# "The arctic circle" By Vincent Beffara

An other occurrence of the coexistence of two very different phases in a simple system is the following system, modeling the arrangement of molecules in a container. Consider a finite region formed of squares of the planar grid, and try to cover it by disjoint /dominos/ (a domino is just a 2x1 rectangle). Sometimes it is impossible - think of a domain composed of an odd number of squares; sometimes there is a unique way to do it - think of a long and thin rectangle. But if the chosen domain is “nice”, then typically there is a very large number of ways to do it.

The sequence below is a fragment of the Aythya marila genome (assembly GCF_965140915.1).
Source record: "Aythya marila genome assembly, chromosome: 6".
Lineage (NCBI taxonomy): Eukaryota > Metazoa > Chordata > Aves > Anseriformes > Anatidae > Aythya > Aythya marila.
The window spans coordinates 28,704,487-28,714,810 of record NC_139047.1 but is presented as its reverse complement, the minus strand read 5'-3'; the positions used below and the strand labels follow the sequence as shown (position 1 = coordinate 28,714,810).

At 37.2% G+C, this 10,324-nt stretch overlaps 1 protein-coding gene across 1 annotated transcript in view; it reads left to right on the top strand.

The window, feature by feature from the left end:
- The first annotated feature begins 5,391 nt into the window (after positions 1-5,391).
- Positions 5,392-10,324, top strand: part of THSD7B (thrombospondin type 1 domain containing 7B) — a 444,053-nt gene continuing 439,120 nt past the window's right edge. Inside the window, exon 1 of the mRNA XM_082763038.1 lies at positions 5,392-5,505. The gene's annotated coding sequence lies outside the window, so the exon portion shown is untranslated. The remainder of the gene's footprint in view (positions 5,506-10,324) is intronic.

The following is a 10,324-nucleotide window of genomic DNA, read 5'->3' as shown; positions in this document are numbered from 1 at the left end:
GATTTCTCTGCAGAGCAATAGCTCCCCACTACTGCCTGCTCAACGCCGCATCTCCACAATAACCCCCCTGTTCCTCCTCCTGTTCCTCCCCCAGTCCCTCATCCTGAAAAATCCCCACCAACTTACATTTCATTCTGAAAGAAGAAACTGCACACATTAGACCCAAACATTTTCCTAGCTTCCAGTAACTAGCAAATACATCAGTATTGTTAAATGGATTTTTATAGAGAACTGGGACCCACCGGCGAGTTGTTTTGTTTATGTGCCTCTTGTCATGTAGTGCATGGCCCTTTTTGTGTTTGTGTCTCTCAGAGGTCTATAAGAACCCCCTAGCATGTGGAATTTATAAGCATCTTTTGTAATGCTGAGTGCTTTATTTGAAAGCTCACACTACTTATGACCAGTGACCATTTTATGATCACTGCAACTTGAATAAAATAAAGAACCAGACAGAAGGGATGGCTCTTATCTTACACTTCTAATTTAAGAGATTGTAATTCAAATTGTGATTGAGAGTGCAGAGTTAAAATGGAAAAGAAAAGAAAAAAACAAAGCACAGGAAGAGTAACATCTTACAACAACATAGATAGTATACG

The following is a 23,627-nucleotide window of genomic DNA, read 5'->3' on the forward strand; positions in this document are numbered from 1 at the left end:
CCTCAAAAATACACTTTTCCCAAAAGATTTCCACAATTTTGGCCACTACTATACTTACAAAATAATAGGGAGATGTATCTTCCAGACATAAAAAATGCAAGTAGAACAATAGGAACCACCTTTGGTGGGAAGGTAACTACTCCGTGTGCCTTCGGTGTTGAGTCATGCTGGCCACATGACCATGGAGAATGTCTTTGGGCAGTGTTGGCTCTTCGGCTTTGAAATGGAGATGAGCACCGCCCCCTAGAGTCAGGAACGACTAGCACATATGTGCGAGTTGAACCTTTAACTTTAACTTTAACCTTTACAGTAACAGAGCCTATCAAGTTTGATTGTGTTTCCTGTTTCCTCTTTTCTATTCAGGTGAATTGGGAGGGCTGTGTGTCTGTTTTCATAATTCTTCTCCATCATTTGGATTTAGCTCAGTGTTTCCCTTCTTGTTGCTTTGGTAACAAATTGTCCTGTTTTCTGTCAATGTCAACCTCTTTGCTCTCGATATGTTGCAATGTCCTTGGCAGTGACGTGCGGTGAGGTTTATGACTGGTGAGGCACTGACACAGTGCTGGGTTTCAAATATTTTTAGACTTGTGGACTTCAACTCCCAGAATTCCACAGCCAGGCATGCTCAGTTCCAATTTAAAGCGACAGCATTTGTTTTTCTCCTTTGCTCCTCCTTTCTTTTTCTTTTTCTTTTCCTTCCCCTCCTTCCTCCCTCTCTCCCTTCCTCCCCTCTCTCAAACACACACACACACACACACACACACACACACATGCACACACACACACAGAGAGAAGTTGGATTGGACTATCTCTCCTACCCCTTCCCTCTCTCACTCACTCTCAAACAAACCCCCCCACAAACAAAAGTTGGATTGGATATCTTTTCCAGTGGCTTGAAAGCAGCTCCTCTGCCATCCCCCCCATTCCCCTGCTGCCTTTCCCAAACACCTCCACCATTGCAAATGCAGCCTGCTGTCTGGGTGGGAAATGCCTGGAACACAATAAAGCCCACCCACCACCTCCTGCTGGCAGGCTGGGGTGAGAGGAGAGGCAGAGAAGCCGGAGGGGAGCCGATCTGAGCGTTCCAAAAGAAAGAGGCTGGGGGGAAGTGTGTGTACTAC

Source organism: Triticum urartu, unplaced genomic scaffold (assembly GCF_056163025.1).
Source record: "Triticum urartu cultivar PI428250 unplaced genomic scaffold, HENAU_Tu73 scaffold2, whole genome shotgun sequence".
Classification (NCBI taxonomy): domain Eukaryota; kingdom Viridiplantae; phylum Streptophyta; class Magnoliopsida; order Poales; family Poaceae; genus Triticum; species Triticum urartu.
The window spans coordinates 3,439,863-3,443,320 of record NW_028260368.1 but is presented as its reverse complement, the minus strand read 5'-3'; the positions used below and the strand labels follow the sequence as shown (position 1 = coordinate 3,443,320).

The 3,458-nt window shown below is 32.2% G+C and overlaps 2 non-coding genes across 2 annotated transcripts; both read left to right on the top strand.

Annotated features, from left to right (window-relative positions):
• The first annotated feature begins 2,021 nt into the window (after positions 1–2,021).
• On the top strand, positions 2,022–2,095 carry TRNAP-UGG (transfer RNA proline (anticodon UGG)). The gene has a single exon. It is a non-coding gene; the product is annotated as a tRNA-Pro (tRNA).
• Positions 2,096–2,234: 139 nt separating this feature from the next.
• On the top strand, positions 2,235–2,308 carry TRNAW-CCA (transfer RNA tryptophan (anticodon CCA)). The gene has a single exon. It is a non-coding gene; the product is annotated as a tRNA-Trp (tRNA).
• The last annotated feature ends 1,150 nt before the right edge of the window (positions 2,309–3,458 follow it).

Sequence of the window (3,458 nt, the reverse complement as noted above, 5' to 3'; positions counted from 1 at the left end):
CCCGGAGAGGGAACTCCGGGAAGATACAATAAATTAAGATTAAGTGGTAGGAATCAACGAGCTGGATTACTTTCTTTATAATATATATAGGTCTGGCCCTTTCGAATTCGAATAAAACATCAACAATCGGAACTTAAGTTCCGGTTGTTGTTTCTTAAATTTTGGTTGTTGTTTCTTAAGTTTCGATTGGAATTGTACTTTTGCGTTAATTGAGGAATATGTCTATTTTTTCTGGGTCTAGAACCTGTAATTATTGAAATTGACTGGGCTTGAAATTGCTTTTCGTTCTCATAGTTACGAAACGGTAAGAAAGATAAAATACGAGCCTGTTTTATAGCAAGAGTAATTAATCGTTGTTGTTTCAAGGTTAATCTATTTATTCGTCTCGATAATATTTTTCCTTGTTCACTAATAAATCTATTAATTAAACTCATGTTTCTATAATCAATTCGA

What does a typical covering by dominos look like? Do the dominos tend to align, or are they completely disordered? As it turns out, for certain domains, the two behaviors occur at different locations, and the boundary between them, separating the ordered and disordered phases, is known as the “arctic circle” (because it separates a frozen region from a liquid one).
Understanding why there is such a brutal phase transition and where it occurs, although the model itself looks extremely simple, involves mathematics from very different fields, from probability and combinatorics to algebraic geometry; but quite a bit can be understood using only basic tools.